How Investors Can Fake It Till They Make It
Andy Snyder|June 17, 2020
Something’s gone wrong on the farm.
We came home the other night to a horrendous noise. It was back behind one of the barns.
And if you bear with us for just a second as we tell you of this sordid affair… we’ll reveal what it all has to do with the stock market and a tremendous new way to invest.
But first… peacock sex.
Oh, the sounds.
We’ve heard it before. The farm has had many visitors over the years. It’s as if a band of clowns were playing kazoos while high on helium.
And yet… we marched toward it.
As we shoved our flashlight around the corner, we expected to see quite a stir of feathers and feet.
But alas… there was just one bird back there. And, boy, did he look embarrassed.
This is where the investing angle comes in. But give us one more second for a critical fact.
You see, we’re no biologist, but it’s a fairly well-known fact that peacocks give out quite a, ahem, “copulatory call.”
More delicately, they’re a bit loud in the sack.
But this fella wasn’t in the sack… and he was all by himself. Not a peahen (yes, that’s what they’re called) in sight.
But he’s not dumb.
He’s the biological outcome of the old axiom “Fake it until you make it.” He knows that in the wild kingdom, it’s the fittest that survive. And for peacocks, it’s the pretty too.
And nothing says “I’m pretty enough to mate” like, well, the noises of mating.
This fella, in other words, was looking for a partner by acting like he already had one.
But all he got was us… a middle-aged bald guy with better things to do.
We told him he’d go blind doing that and walked away.
Investing… Fake-It Style
And now, the twist – how this tale ties to the latest way to make money in stocks.
This is good news. It’s an answer to a problem we’ve heard from our readers for years.
The issue is simple. Beginner investors can’t afford shares of expensive stocks. With just a few bucks in their pocket, they can’t afford Wall Street’s darlings and the three- and four-digit price tags hanging on their shares.
Instead of buying something like Amazon for $2,500 per share, new investors tend to buy cheap, high-risk penny stocks for a few bucks each.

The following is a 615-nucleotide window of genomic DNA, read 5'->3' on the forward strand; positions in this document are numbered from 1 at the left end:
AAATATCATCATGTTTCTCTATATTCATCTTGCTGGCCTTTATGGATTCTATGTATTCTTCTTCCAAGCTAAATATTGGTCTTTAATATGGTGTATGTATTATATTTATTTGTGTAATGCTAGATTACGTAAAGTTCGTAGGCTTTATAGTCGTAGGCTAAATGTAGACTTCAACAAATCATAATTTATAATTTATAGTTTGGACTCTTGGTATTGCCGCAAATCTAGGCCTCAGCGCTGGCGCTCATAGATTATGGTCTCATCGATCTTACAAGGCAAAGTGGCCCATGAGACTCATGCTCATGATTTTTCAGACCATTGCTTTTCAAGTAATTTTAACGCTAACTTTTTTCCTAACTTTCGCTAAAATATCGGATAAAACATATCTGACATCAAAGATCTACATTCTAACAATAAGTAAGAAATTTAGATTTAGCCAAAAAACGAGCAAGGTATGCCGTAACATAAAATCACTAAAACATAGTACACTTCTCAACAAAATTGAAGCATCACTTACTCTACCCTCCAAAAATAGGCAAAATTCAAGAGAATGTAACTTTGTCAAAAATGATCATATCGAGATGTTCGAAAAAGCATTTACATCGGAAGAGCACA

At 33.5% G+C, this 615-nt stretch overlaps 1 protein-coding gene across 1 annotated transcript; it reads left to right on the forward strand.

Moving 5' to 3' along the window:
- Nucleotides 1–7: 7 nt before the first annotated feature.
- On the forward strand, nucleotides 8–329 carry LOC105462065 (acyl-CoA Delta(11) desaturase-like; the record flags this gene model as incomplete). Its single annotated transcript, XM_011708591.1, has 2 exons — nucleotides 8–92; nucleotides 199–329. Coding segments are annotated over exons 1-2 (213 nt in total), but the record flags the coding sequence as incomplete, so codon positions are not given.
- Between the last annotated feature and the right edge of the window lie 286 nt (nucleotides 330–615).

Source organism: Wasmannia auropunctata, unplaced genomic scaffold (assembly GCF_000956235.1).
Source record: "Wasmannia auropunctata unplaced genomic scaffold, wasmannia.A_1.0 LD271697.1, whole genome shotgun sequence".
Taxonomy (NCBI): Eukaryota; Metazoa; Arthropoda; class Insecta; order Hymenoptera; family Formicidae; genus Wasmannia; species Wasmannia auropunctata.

It can cause problems.
But now investors have a bit of a “peacock” solution – a “fake it until you make it” solution.
Folks who can’t get the job done, er, the old-fashioned way… can now go about it in smaller numbers.
All it takes, in fact, is just one lonely dollar.
Spice Slice It Up
Several brokerages are now offering fractional shares.
They’re quite simple.
Don’t have $2,500 for Amazon (AMZN)? No problem. Plunk down $25 and get a hundredth of a share.
You still get voting rights, any dividend payouts and the full upside of the stock.
The only difference is the size of your stake.
Interactive Brokers kicked off the trend late last year, and it’s been exploding in popularity ever since. Some small brokers tell us that up to 50% of their trades each day are now for fractional shares.
The idea will reshape the way we invest.
For one thing, it democratizes the realm of investing. Now there is no excuse for somebody to cry that investing is only for the rich. The Wall Street field has been leveled.
Where it once took a full share of Berkshire Hathaway (BRK) – at well over $400K each – to join Warren Buffett’s ride to the moon, anybody can now buy a fraction of a share for just a buck.
Where it once would have cost nearly five grand to get just one share of each of the FAANGs… you can now do it for $5.
Think about what it does for diversification.
Investors can spread their money over many more companies and sectors… and no longer have to decide whether to put their $2,500 bonus check into one share of Amazon or a handful of companies with a lower price tag and higher risk.
They can get fractional shares and a proper portfolio from the start.
It’s a way for new investors to get into the game, make a lot of noise and have some fun before they get the dollars they need for more traditional investing.
Andy Snyder is the founder of Manward Press, the nation’s premier source of unfiltered, unorthodox views on money and what it means for a free society. An American author, investor and serial entrepreneur, Andy cut his teeth at an esteemed financial firm with nearly $100 billion in assets under management. Andy and his ideas have been featured on Fox News, on countless radio stations, and in numerous print and online outlets. He’s been a keynote speaker and panelist at events all over the world, from four-star ballrooms to Senate hearing rooms. Today, Andy’s dissident thoughts on life, liberty and investing can be found in his popular daily newsletter, Manward Financial Digest.